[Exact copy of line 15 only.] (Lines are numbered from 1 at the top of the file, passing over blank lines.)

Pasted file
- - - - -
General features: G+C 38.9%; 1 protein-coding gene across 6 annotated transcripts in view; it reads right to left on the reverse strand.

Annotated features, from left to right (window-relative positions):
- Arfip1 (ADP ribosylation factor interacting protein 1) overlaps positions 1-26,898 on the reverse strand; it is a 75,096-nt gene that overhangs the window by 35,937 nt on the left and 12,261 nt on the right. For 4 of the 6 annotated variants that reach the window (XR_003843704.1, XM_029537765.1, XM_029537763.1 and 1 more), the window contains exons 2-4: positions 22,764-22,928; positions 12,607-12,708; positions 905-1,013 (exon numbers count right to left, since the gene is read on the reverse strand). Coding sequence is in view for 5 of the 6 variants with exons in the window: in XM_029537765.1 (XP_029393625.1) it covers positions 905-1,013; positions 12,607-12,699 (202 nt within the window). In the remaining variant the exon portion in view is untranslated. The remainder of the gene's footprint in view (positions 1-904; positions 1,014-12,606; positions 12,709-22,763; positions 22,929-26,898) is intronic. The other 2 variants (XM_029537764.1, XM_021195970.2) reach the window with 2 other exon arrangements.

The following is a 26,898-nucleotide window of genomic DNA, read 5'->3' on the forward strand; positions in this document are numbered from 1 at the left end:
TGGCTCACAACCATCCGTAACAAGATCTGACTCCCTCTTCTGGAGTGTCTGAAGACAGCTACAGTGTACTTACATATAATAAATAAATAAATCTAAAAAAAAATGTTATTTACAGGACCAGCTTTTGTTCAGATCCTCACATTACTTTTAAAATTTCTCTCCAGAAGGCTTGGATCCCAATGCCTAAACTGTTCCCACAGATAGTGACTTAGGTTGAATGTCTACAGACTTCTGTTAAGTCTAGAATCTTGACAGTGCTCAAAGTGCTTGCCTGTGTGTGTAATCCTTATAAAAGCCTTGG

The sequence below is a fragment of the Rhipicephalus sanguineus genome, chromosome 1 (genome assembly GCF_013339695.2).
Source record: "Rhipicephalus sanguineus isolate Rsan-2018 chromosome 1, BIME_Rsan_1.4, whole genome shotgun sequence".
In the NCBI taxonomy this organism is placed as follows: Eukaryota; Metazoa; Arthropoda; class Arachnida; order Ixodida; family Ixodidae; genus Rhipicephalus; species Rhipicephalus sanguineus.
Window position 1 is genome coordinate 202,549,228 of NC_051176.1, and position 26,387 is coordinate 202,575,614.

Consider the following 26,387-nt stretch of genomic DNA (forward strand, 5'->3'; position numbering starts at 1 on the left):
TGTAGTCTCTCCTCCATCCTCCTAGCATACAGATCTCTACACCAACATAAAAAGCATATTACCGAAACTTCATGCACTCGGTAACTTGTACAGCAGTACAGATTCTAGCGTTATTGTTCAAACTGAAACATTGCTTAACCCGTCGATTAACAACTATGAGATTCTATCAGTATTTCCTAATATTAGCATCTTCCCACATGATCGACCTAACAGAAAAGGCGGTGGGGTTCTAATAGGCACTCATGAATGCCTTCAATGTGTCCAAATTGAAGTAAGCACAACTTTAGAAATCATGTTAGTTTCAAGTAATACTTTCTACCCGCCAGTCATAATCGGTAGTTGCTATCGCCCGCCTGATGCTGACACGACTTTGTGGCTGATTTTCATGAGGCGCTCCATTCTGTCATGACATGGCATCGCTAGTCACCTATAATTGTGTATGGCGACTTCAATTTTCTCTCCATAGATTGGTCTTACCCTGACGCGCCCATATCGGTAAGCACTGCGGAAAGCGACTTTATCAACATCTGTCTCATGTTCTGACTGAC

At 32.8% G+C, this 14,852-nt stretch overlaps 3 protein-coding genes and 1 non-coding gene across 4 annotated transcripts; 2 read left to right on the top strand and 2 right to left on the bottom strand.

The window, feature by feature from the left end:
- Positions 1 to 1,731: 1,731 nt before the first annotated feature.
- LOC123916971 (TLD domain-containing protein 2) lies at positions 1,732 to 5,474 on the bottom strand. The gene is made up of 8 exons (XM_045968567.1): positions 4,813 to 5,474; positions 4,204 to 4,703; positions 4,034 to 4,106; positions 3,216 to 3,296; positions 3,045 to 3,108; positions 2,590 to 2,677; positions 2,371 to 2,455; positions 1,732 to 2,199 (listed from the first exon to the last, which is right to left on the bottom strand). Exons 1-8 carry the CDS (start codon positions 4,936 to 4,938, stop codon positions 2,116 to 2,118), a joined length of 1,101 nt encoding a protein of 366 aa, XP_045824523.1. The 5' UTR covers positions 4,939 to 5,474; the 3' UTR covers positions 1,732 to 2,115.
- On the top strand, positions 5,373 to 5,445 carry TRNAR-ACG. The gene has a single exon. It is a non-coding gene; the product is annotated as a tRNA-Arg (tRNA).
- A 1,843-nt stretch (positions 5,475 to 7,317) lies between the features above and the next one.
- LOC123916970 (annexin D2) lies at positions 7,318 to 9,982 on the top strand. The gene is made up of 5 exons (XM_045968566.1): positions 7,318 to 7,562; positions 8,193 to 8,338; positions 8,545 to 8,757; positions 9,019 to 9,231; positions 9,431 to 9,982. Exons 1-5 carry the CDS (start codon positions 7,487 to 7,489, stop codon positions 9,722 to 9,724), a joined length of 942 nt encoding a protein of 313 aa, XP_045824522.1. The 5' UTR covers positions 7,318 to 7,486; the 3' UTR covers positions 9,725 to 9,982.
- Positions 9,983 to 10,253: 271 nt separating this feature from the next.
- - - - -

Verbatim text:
- LOC123916971 (TLD domain-containing protein 2) lies at positions 1,732 to 5,474 on the bottom strand. The gene is made up of 8 exons (XM_045968567.1): positions 4,813 to 5,474; positions 4,204 to 4,703; positions 4,034 to 4,106; positions 3,216 to 3,296; positions 3,045 to 3,108; positions 2,590 to 2,677; positions 2,371 to 2,455; positions 1,732 to 2,199 (listed from the first exon to the last, which is right to left on the bottom strand). Exons 1-8 carry the CDS (start codon positions 4,936 to 4,938, stop codon positions 2,116 to 2,118), a joined length of 1,101 nt encoding a protein of 366 aa, XP_045824523.1. The 5' UTR covers positions 4,939 to 5,474; the 3' UTR covers positions 1,732 to 2,115.